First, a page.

I am disappointed in Rachel Maddow and her guest tonight, Alice Hoagland, the mother of Mark Bingham, who was killed on Flight 93 on 9-11-2001, for using the term “conspiracy theorist” and for labeling people who hold to such theories as “kooks.”
I assume the 9-11 Truth activists they referred to in this dismissive manner know who the current president is, know what day it is and can probably hold down a job. However misguided, stubborn or misinformed Maddow and Hoagland consider these people to be, chances are they are no more or less mentally ill than any other sample of society.
The term “conspiracy theorist” bothers me because the way in which people use it is dangerously circular: If you believe in a “conspiracy theory,” you are crazy. Therefore, any explanation of a world event other than the official story espoused by elected officials is to be dismissed because only conspiracy theorists believe in such nonsense, and they are crazy.
How much actual wrongdoing goes uninvestigated and unreported by those who fear being shunned by society by being labeled “conspiracy theorists?”
What bothers me almost as much as people who label government skeptics conspiracy theorists are those at the other end of the conspiracy spectrum; that is, people who are never going to believe the official story simply because it is the official story, who believe that The Governnment is a monolithic Superpower that is always lying to us and is motivated only by the desire to deceive and enslave us, steal our money, harvest our organs, and poison whatever remains of our dessicated husks.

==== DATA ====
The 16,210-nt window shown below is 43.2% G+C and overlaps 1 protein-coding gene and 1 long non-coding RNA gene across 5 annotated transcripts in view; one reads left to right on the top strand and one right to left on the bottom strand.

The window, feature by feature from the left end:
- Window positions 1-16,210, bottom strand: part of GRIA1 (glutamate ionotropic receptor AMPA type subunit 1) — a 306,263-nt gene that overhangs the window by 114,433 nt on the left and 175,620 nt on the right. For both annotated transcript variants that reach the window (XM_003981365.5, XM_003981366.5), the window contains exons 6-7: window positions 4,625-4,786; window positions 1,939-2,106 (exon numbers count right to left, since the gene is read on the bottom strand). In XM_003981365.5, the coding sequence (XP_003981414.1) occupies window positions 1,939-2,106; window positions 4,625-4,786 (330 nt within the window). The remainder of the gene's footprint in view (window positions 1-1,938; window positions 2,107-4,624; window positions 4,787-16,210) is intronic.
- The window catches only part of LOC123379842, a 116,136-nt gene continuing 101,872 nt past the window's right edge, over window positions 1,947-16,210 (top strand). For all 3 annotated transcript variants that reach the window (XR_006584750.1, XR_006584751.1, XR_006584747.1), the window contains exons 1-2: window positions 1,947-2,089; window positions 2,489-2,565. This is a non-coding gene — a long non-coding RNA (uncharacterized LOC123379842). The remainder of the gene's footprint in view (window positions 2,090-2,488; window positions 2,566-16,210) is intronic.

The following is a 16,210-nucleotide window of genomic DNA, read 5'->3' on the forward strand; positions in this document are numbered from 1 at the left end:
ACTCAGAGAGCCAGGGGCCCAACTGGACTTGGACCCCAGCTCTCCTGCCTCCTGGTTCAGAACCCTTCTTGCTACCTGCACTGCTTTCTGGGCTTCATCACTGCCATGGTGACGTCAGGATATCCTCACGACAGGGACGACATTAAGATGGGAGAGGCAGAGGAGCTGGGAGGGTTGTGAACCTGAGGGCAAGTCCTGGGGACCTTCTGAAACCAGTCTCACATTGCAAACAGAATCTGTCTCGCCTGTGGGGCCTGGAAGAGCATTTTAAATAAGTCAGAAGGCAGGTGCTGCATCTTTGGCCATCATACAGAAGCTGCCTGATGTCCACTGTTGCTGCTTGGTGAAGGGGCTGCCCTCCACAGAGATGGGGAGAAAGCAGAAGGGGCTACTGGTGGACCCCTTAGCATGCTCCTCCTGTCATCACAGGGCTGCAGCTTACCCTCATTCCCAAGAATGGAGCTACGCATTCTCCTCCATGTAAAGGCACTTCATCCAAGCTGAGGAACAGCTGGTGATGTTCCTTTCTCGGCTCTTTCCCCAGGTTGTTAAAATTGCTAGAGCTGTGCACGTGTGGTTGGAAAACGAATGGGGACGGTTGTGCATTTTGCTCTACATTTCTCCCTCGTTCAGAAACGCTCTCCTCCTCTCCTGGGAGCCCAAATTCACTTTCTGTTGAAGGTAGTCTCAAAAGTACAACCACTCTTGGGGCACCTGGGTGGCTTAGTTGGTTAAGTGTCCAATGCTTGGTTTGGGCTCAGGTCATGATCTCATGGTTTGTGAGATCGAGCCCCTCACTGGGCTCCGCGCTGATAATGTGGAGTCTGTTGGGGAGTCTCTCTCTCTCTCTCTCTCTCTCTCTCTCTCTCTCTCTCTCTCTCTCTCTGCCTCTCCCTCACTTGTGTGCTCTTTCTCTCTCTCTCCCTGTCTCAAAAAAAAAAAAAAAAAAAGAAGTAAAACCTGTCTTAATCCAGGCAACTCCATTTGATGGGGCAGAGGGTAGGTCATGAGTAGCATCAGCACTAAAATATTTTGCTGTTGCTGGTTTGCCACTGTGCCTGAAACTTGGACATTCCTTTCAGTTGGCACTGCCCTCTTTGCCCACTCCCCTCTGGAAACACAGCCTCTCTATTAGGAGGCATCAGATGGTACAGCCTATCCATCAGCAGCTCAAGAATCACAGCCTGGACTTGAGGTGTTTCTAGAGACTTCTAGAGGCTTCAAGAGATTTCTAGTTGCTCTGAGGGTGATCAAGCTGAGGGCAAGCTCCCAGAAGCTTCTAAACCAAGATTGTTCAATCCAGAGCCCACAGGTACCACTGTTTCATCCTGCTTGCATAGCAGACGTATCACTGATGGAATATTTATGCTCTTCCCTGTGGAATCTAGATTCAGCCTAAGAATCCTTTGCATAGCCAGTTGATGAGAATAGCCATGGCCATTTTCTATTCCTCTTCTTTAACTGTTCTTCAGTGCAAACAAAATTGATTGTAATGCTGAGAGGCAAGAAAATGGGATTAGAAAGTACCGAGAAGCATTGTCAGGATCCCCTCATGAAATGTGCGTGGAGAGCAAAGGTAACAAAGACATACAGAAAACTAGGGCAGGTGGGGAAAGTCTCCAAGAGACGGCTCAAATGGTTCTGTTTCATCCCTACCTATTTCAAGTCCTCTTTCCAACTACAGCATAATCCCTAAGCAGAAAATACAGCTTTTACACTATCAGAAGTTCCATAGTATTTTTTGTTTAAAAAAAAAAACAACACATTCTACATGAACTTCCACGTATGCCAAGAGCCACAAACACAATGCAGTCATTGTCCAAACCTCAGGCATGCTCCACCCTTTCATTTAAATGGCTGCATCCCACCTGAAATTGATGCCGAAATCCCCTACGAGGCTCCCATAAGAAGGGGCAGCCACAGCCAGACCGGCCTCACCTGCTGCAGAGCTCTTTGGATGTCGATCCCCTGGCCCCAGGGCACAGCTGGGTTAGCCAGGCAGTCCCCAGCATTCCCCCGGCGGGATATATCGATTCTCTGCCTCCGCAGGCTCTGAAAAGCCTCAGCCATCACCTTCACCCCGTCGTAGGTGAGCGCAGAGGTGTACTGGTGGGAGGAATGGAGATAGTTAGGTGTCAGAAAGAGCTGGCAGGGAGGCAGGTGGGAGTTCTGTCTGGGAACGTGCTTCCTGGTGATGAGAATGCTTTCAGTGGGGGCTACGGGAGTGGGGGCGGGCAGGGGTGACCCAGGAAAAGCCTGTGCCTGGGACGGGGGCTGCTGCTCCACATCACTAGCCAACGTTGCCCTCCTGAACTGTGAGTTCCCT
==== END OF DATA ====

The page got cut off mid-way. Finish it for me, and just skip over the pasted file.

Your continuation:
The Government is just people. It’s us. People who work in government, including elected officials, are motivated by the same forces that propel all behavior: ambition, compassion, duty, pity, lust, competitiveness, territoriality, fear, laziness, generosity, honor, spitefulness, love, resignation, compulsiveness, perfectionism, and habit. People in government commit noble, selfless acts at work. They also engage in petty, sometimes unscrupulous behavior. Sometimes the same person behaves both appallingly and heroically during the course of a government career.
Some of the biggest sins committed in government are sins of omission, such as the failure to blow the whistle on incompetent, illegal and immoral behavior. What is the primary cause of such failure to act? Fear. Fear of being fired, ostracized, labeled a crank, a cook, a Conspiracy Theorist.
Here is a web site with several conspiracies that really took place, including the Gunpowder Plot, the Tuskegee Experiments and, my favorite, the CIA’s horrifying MK-ULTRA project.